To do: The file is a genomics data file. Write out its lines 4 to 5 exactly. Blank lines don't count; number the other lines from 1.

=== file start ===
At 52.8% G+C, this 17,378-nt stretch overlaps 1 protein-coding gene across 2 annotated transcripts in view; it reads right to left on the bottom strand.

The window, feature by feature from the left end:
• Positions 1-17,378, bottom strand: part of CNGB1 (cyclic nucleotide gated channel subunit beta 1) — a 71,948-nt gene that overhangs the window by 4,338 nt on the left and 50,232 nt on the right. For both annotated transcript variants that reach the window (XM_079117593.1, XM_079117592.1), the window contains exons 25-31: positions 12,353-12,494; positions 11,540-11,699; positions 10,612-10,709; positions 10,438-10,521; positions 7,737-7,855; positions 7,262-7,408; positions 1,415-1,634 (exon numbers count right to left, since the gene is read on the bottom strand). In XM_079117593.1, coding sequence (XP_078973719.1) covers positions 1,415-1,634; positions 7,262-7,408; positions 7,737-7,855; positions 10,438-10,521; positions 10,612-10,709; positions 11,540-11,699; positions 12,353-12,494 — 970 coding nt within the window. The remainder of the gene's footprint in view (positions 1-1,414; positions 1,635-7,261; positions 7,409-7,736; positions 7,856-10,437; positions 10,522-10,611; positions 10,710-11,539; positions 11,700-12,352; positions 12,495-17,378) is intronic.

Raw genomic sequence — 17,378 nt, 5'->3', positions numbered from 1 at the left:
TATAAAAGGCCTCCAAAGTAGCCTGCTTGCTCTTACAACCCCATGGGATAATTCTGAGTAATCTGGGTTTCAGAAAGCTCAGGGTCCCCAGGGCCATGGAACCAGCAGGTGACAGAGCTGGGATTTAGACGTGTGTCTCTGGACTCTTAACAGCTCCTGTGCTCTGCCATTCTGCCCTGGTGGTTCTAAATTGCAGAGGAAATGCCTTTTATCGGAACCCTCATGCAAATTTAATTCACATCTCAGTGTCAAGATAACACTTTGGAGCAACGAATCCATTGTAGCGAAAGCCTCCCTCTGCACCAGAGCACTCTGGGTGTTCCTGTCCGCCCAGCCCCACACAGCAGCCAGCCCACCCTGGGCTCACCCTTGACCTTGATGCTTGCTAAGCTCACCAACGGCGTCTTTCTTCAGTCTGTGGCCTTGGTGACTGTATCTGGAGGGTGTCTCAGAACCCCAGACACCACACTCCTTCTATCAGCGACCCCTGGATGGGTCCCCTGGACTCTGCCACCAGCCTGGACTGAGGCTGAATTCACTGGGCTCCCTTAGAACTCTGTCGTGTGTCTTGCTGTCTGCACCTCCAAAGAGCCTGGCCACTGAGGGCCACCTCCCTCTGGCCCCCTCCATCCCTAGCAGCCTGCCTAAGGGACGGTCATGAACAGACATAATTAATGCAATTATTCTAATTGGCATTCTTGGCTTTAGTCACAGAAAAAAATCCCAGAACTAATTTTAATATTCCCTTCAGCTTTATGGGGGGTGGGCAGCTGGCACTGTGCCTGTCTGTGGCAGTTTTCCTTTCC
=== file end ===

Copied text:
Raw genomic sequence — 17,378 nt, 5'->3', positions numbered from 1 at the left:
TATAAAAGGCCTCCAAAGTAGCCTGCTTGCTCTTACAACCCCATGGGATAATTCTGAGTAATCTGGGTTTCAGAAAGCTCAGGGTCCCCAGGGCCATGGAACCAGCAGGTGACAGAGCTGGGATTTAGACGTGTGTCTCTGGACTCTTAACAGCTCCTGTGCTCTGCCATTCTGCCCTGGTGGTTCTAAATTGCAGAGGAAATGCCTTTTATCGGAACCCTCATGCAAATTTAATTCACATCTCAGTGTCAAGATAACACTTTGGAGCAACGAATCCATTGTAGCGAAAGCCTCCCTCTGCACCAGAGCACTCTGGGTGTTCCTGTCCGCCCAGCCCCACACAGCAGCCAGCCCACCCTGGGCTCACCCTTGACCTTGATGCTTGCTAAGCTCACCAACGGCGTCTTTCTTCAGTCTGTGGCCTTGGTGACTGTATCTGGAGGGTGTCTCAGAACCCCAGACACCACACTCCTTCTATCAGCGACCCCTGGATGGGTCCCCTGGACTCTGCCACCAGCCTGGACTGAGGCTGAATTCACTGGGCTCCCTTAGAACTCTGTCGTGTGTCTTGCTGTCTGCACCTCCAAAGAGCCTGGCCACTGAGGGCCACCTCCCTCTGGCCCCCTCCATCCCTAGCAGCCTGCCTAAGGGACGGTCATGAACAGACATAATTAATGCAATTATTCTAATTGGCATTCTTGGCTTTAGTCACAGAAAAAAATCCCAGAACTAATTTTAATATTCCCTTCAGCTTTATGGGGGGTGGGCAGCTGGCACTGTGCCTGTCTGTGGCAGTTTTCCTTTCC